Mr. Nashville Sound

CHM/CHS-1006 (1968)


Side 1:

Ride, Ride, Ride (Anderson)

There Goes My Everything (Frazier)

Turtle Neck (Green)

My Elusive Dreams (Putman - Sherrill)

No Another Time (Lane)

Swarmin' (Green)


Side 2: 

Promises, Promises (Hughey - Smith- Anderson)

Woman, Woman (Glaser- Payne)

Mr. Nashville Sound (Green)

Too Much of You (Hood)

In the Misty Moonlight (Walker)

Loose Ends (Green)


Produced by:

Slim Williamson & Joe Gibson


Arranged by:

Lloyd Green


    The “Nashville Sound” is known around the world. It’s those very popular commercial audio vibrations which have enhanced millions of music lovers into buying phonograph records. One of Nashville, Tennessee’s biggest industries, the “Nashville Sound” has been the subject of countless discussions and articles. Endless words of explanation and definition have been written about it. Interwoven in the makeup are many interesting stories.
    This album, MR. NASHVILLE SOUND, is by one of the many great musicians who help make up that fantastic sound—Lloyd Green, who was the recipient of Record World Magazine’s “Most Promising Instrumentalist Award” for 1967, and in that same year was voted “#1 Most-Promising Instrumentalist” in the Cash Box deejay poll.
    Now, I’d like to tell you his story.
    Lloyd Green started his musical career by playing for Faron Young on the road in 1958; however, in 1960 he quit the road. Looking for greener pastures, he became a shoe salesman. Although he stayed in Music City, U.S.A., Lloyd gave up playing steel guitar—in fact, he didn’t touch his guitar for almost two years. Roy Drusky was responsible for getting Green back into the music industry in 1964. Drusky, at that time administrator of the newly opened Nashville office of SESAC (one of the in­dustry’s three music licensing firms), hired Lloyd as his administrative assistant.
    When he started to work for SESAC, Lloyd, with a renewed interest in country music, began playing his steel again as a sideman on the Saturday night “Grand Ole Opry.” Then Slim Williamson used him on a few Chart sessions, and as time went by things started to click. Little did Lloyd know when he went to work for SESAC that three and half years later the demand for his talent on sessions would force him to resign his position.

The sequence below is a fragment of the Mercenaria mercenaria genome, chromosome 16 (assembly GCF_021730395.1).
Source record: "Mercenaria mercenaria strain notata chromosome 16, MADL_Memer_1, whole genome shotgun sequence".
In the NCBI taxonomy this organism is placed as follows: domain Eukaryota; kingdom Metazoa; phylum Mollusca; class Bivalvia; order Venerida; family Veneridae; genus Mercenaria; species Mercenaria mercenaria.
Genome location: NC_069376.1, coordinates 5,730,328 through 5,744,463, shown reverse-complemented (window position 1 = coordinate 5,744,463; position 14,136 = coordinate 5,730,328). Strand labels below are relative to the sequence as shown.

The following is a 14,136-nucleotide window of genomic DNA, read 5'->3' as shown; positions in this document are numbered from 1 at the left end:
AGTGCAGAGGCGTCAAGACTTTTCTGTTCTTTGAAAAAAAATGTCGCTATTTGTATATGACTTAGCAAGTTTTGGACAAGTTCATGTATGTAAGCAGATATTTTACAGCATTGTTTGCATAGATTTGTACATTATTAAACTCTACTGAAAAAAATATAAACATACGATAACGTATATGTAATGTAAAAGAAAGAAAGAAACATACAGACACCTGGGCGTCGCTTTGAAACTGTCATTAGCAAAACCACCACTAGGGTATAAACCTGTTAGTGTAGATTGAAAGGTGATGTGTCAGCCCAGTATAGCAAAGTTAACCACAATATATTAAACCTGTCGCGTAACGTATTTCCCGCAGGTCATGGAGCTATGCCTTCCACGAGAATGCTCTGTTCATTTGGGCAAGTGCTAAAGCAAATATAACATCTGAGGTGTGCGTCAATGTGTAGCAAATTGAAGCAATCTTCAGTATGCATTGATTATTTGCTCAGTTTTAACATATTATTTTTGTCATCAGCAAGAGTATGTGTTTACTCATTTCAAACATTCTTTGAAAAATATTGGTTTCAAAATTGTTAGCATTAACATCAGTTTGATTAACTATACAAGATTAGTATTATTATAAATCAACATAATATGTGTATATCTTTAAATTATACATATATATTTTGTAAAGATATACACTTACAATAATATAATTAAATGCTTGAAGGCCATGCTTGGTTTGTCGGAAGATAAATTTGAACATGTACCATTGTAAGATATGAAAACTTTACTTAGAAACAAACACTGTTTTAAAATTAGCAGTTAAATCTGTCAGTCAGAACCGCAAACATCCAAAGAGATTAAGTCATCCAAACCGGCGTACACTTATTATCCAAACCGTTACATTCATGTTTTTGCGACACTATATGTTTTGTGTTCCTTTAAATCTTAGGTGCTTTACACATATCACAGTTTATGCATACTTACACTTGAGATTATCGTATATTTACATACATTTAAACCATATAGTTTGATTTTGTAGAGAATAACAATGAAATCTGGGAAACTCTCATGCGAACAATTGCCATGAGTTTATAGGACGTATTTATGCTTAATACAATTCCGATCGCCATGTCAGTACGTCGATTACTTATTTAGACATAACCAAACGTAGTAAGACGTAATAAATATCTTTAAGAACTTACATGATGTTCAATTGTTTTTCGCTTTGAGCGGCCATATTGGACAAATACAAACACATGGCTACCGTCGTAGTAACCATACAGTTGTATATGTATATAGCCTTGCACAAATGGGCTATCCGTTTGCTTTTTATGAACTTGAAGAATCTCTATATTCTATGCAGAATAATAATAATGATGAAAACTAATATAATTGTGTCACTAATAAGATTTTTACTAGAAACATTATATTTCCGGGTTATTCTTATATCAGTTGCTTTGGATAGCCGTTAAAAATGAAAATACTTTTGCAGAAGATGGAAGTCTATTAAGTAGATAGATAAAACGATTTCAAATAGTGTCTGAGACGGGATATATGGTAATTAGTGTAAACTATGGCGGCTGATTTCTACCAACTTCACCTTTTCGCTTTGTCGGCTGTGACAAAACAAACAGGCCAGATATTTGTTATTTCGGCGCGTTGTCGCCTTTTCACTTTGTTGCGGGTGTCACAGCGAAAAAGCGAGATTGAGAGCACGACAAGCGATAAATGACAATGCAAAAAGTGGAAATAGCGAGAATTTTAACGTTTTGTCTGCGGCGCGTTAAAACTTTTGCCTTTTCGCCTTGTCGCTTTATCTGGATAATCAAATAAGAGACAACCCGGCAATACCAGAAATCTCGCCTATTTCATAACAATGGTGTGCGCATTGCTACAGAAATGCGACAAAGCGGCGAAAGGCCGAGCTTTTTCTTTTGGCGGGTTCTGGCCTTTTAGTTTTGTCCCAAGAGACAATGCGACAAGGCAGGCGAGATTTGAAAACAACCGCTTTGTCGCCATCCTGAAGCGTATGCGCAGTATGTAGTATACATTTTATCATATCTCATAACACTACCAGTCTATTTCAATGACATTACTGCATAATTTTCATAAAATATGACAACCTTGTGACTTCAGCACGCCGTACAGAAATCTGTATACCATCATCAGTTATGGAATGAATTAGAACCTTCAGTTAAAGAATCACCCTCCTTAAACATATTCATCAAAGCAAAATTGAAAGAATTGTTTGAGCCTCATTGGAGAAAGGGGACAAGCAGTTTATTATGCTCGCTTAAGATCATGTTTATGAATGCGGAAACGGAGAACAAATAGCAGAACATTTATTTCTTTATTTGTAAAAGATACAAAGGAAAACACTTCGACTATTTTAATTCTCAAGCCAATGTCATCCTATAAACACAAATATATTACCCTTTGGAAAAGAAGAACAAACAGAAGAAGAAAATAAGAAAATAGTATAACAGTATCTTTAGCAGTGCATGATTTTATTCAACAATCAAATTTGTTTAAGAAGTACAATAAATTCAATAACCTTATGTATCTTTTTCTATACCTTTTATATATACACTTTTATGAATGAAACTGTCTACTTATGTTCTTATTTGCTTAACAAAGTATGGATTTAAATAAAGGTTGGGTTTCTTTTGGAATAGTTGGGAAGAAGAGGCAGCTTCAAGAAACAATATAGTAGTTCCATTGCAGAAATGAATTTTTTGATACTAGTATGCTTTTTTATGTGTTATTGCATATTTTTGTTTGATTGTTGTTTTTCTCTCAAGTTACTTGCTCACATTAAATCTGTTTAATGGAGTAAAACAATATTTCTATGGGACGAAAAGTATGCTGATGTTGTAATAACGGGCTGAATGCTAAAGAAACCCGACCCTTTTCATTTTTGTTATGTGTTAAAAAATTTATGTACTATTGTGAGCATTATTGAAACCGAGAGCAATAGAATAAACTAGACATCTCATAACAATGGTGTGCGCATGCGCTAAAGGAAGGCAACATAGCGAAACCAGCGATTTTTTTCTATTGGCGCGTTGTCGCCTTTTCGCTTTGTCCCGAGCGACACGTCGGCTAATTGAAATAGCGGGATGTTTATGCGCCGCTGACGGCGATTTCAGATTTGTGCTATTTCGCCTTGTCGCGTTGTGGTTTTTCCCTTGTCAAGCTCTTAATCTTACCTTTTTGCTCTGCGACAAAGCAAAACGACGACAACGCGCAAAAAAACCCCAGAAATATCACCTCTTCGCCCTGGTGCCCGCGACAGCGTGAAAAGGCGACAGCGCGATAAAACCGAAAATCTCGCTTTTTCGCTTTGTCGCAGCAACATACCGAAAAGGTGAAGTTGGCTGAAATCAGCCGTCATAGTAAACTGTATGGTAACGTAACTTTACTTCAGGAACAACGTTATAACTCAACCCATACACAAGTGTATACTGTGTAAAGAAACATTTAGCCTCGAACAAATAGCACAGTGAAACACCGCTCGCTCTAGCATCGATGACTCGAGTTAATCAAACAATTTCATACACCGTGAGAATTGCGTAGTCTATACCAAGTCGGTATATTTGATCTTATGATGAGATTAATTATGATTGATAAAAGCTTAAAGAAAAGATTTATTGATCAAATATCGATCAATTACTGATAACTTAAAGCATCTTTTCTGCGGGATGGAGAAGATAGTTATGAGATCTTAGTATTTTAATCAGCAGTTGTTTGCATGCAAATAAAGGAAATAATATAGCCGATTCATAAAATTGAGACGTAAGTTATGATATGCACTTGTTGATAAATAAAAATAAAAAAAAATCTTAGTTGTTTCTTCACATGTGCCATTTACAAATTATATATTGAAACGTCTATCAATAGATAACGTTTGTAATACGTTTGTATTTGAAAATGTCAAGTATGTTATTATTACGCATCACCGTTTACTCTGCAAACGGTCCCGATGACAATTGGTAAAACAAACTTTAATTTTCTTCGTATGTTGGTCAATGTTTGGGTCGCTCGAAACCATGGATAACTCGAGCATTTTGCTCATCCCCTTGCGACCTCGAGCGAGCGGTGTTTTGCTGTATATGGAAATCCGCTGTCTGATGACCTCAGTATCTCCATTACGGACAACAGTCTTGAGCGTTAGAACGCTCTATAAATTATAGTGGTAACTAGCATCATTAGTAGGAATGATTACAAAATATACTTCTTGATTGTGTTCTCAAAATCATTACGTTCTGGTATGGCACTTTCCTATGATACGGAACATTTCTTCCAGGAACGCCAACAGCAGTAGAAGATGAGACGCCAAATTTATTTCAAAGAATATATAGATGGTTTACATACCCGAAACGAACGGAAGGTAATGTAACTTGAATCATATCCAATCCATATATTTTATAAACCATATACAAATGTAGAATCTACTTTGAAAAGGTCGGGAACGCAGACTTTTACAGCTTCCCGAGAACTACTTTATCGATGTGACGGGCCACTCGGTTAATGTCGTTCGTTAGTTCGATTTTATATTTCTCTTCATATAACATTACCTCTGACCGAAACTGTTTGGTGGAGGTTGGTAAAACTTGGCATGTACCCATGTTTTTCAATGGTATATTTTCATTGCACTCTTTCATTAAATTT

Any modern C&W fan can recognize the uninhibited creative style of Lloyd Green on his steel guitar, which has been featured on many of the “Nashville Sound” country smashes, such as Warner Mack’s The Bridge Washed Out, David Houston’s You Mean the World to Me, Lynn Anderson’s Ride, Ride, Ride and Promises, Promises, Charlie Pride’s / Know One, Faron Young’s Wonderful World of Women and others too numerous to men­tion. He does eight to ten sessions a week, and it’s needless to say that in almost five years of studio recording Lloyd has made records with practically every major recording artist. His self-penned Green Strings single gave Lloyd national recognition as an instrumentalist. As a writer, Lloyd has two Al Hirt recordings to his credit, one of which was a Top 5 finalist in the NARAS Awards competition—Trumpet Pickin’. He has also written four tunes in this album—Turtle Neck, Swarmin’, Loose Ends and Mr. Nashville Sound. He has been on television many times and his network appearances include “The Jimmy Dean Show” and “The Lawrence Welk Show.” It’s interesting to note that the first big hit Lloyd played on was Strangers by Roy Drusky, the guy who got Lloyd back into the business, and that the label he now records for, Chart, was the first to use him on sessions.